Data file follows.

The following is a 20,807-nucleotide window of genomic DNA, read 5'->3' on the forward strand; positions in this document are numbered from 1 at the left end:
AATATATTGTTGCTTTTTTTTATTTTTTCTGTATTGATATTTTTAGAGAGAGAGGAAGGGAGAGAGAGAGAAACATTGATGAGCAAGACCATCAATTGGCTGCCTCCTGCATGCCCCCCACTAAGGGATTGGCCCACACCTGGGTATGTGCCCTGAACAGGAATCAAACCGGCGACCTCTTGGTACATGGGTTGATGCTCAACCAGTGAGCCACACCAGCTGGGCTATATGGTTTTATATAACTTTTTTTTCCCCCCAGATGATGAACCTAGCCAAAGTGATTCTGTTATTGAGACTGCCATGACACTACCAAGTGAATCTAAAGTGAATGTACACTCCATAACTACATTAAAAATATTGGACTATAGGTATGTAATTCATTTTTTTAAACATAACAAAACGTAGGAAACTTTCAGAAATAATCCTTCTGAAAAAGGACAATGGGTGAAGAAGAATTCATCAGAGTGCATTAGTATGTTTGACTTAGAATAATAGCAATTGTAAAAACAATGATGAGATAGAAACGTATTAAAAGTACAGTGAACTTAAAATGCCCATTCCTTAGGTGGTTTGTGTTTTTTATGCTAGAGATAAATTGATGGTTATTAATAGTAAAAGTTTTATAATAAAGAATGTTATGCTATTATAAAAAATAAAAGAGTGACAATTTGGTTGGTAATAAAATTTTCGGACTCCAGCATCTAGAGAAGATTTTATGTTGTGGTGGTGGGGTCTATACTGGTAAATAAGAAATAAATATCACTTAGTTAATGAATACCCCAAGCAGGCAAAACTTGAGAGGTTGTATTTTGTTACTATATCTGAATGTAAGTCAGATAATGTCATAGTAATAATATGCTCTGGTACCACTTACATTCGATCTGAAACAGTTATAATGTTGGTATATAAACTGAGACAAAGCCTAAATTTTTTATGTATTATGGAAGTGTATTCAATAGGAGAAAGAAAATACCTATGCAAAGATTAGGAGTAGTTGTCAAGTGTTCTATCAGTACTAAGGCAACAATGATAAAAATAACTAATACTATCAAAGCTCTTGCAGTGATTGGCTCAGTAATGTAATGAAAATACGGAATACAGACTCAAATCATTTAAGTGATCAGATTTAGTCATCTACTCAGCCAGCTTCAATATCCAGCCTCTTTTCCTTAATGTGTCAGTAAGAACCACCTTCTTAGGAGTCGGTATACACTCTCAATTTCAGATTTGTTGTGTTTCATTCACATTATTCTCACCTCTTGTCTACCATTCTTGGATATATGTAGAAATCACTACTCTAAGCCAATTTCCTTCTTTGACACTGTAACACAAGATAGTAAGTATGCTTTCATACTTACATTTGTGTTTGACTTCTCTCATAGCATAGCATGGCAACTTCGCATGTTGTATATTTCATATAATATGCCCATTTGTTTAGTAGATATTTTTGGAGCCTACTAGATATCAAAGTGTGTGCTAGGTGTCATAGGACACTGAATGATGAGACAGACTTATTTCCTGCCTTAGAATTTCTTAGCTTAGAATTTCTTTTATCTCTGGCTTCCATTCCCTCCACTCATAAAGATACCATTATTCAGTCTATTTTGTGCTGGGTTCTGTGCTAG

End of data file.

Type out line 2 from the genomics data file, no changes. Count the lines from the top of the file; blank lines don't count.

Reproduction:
AATATATTGTTGCTTTTTTTTATTTTTTCTGTATTGATATTTTTAGAGAGAGAGGAAGGGAGAGAGAGAGAAACATTGATGAGCAAGACCATCAATTGGCTGCCTCCTGCATGCCCCCCACTAAGGGATTGGCCCACACCTGGGTATGTGCCCTGAACAGGAATCAAACCGGCGACCTCTTGGTACATGGGTTGATGCTCAACCAGTGAGCCACACCAGCTGGGCTATATGGTTTTATATAACTTTTTTTTCCCCCCAGATGATGAACCTAGCCAAAGTGATTCTGTTATTGAGACTGCCATGACACTACCAAGTGAATCTAAAGTGAATGTACACTCCATAACTACATTAAAAATATTGGACTATAGGTATGTAATTCATTTTTTTAAACATAACAAAACGTAGGAAACTTTCAGAAATAATCCTTCTGAAAAAGGACAATGGGTGAAGAAGAATTCATCAGAGTGCATTAGTATGTTTGACTTAGAATAATAGCAATTGTAAAAACAATGATGAGATAGAAACGTATTAAAAGTACAGTGAACTTAAAATGCCCATTCCTTAGGTGGTTTGTGTTTTTTATGCTAGAGATAAATTGATGGTTATTAATAGTAAAAGTTTTATAATAAAGAATGTTATGCTATTATAAAAAATAAAAGAGTGACAATTTGGTTGGTAATAAAATTTTCGGACTCCAGCATCTAGAGAAGATTTTATGTTGTGGTGGTGGGGTCTATACTGGTAAATAAGAAATAAATATCACTTAGTTAATGAATACCCCAAGCAGGCAAAACTTGAGAGGTTGTATTTTGTTACTATATCTGAATGTAAGTCAGATAATGTCATAGTAATAATATGCTCTGGTACCACTTACATTCGATCTGAAACAGTTATAATGTTGGTATATAAACTGAGACAAAGCCTAAATTTTTTATGTATTATGGAAGTGTATTCAATAGGAGAAAGAAAATACCTATGCAAAGATTAGGAGTAGTTGTCAAGTGTTCTATCAGTACTAAGGCAACAATGATAAAAATAACTAATACTATCAAAGCTCTTGCAGTGATTGGCTCAGTAATGTAATGAAAATACGGAATACAGACTCAAATCATTTAAGTGATCAGATTTAGTCATCTACTCAGCCAGCTTCAATATCCAGCCTCTTTTCCTTAATGTGTCAGTAAGAACCACCTTCTTAGGAGTCGGTATACACTCTCAATTTCAGATTTGTTGTGTTTCATTCACATTATTCTCACCTCTTGTCTACCATTCTTGGATATATGTAGAAATCACTACTCTAAGCCAATTTCCTTCTTTGACACTGTAACACAAGATAGTAAGTATGCTTTCATACTTACATTTGTGTTTGACTTCTCTCATAGCATAGCATGGCAACTTCGCATGTTGTATATTTCATATAATATGCCCATTTGTTTAGTAGATATTTTTGGAGCCTACTAGATATCAAAGTGTGTGCTAGGTGTCATAGGACACTGAATGATGAGACAGACTTATTTCCTGCCTTAGAATTTCTTAGCTTAGAATTTCTTTTATCTCTGGCTTCCATTCCCTCCACTCATAAAGATACCATTATTCAGTCTATTTTGTGCTGGGTTCTGTGCTAG